So even though HTML and PDF can both be brought within XR, one begs for skeumorphism. The PDF is again, by what it claims to be its intrensic value, trapped in a frame. Bringing that frame in XR works of course but limits one can interact with it. Consequently focusing on bringing PDF to XR means limiting the ability to work with text. HTML, especially when written properly, namely with tags that represent semantics rather than how to view the content, insure that this is properly delegated to stylesheets is not trapped in skeumorphism. The content from an HTML document, in addition to being natively parseable by browsers that are already running on XR devices, can then be shapped to the usage. It can also be dynamic, from the most basic forms to image maps to 3D models that can in turn be manipulated in XR to, last but not least, computational notebooks. While PDF are static in both shape and execution model, namely none, an HTML document can also embed script tags that can modify its behavior. That behavior allows the intertwining of story and interaction. The content then is not just a passive description delegating, poorly as argued before due to the minimum ability to modify it while reading it, the interpretation to the reader but practicly makes the exploration of complex system impossible. An HTML document in contrast can present the content so that the system itself being studied can be embedded and thus run, not through the mind of the reader, but actually run. The simulation become the content letting the reader become an explorer of that content and thus able to try to understand much richer and complex systems while confronting their understanding to the truth of that system.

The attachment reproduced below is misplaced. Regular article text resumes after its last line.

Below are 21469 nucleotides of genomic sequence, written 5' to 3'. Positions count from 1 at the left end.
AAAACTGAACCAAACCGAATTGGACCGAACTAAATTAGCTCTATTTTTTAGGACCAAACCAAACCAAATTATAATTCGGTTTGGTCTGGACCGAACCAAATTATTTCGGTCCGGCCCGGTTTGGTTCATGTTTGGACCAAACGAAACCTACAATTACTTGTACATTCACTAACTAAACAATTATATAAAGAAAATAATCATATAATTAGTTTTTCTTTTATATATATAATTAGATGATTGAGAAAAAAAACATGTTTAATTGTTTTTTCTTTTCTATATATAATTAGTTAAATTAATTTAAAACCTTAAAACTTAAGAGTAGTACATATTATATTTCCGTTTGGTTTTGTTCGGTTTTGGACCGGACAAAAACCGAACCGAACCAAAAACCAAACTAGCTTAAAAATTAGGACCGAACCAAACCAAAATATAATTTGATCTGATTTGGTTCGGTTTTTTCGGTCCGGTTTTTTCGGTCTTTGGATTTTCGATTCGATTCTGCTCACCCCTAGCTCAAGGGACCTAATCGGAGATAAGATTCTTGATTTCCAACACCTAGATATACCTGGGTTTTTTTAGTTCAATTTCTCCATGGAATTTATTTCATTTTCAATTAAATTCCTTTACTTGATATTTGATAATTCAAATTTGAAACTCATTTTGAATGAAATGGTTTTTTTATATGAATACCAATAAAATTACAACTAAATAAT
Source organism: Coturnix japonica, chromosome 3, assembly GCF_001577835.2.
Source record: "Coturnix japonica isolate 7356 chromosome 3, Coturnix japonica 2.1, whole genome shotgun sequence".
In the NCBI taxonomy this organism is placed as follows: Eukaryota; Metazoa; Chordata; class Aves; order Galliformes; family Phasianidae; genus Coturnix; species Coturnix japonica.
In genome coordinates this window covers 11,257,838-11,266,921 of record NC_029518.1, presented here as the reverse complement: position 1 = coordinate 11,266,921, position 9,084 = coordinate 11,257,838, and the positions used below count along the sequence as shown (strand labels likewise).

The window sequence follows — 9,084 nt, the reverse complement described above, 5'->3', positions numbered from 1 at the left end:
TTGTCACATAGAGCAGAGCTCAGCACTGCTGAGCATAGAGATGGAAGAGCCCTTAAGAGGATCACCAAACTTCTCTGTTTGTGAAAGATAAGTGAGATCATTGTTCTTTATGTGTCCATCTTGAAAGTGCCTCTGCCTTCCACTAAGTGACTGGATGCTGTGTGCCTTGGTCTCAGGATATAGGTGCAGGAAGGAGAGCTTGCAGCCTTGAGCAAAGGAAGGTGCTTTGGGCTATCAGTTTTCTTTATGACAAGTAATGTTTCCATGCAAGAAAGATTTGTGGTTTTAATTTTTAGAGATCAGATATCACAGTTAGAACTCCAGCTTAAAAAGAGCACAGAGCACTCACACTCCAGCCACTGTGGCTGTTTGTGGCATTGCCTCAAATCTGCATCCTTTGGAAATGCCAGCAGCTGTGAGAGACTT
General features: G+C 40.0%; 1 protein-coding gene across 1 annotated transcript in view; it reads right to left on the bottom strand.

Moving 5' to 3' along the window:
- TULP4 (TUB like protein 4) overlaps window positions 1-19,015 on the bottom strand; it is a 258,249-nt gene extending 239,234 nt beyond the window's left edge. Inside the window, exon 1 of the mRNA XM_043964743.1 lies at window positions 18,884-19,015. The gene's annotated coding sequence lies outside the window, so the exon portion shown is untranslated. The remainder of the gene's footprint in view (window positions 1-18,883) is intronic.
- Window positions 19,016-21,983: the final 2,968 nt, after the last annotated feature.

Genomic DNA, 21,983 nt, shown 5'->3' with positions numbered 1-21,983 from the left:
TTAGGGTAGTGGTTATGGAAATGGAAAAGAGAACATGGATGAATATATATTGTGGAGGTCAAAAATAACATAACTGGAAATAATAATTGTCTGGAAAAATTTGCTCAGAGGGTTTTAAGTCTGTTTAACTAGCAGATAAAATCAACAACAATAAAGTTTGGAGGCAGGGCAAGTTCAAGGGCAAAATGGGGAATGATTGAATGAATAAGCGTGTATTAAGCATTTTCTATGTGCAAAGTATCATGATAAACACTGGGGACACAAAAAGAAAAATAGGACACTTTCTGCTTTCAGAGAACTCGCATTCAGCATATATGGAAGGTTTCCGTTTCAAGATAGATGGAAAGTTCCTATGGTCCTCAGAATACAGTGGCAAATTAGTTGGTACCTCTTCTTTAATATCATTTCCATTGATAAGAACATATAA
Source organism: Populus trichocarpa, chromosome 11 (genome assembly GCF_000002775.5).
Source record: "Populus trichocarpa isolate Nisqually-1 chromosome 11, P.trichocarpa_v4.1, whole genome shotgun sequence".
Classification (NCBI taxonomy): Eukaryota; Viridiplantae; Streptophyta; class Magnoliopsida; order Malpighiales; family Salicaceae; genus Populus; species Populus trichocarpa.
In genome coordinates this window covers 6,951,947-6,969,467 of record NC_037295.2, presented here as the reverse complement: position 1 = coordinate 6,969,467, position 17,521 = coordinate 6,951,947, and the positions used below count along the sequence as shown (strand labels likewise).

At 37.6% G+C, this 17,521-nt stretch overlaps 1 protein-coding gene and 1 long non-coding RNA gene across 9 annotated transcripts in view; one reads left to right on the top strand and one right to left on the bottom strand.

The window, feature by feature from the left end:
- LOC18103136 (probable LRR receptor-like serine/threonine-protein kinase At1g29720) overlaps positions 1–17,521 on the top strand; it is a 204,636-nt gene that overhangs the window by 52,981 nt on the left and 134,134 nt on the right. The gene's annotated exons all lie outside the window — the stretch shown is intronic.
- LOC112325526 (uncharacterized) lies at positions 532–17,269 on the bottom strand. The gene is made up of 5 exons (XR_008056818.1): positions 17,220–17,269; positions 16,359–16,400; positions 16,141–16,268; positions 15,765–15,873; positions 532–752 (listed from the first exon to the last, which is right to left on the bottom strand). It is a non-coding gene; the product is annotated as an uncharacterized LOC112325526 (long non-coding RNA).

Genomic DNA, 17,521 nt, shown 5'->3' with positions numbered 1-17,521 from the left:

Unfortunately even though there exists today a solution for true responsiveness of 2D content, namely stylesheets, this is not true of 3D content, even less spacial content that could be manipulated in VR or AR or both. True responsiveness remains challenging because interactions are radically different and the space in which one has such interactions are also radically different. A 6.1" portrait display, an A4-ish eink device or a 32" 4K landscape monitor are still in the end flat surfaces one can point at, scroll within, etc. Reconsidering this and more in both a physical room and a virtual one, eventually with some understanding (e.g flat surface detection for floor and walls), leads to a richness of interactions vastly different. Consequently one must not just consider how to reflow a 2D document from a rectangle to another rectangle but rather to a partly filled volume. Currently there is no automated way to day so beside display skeumorphically the document in the volume. This works but is not particularly interesting, the same way that one does not watch a movie showing pages of a book, even a good book. Instead, being serious about picking a document format, being PDF, HTML, ePub or another, means being serious about the interactions with that document and the novel interactions truly novel interfaces, like VR and AR, do bring.

Assuming one still does want to bring 2D documents to a volume, the traditional question of provenance remains. As we bring a document in, how does the system know what the document is, its format in order to be displayed correctly but also its origin and other metadata? The Web did solve most of that problem through URIs and more commonly URLs, or DOI being looked up to become URLs pointing to a document, either a live one or the archive of one. The Web already provides a solution to how the content itself can move, e.g redirection, and browsers are able to follow such redirection to provide a pragmatic approach to a digital World that changes over time.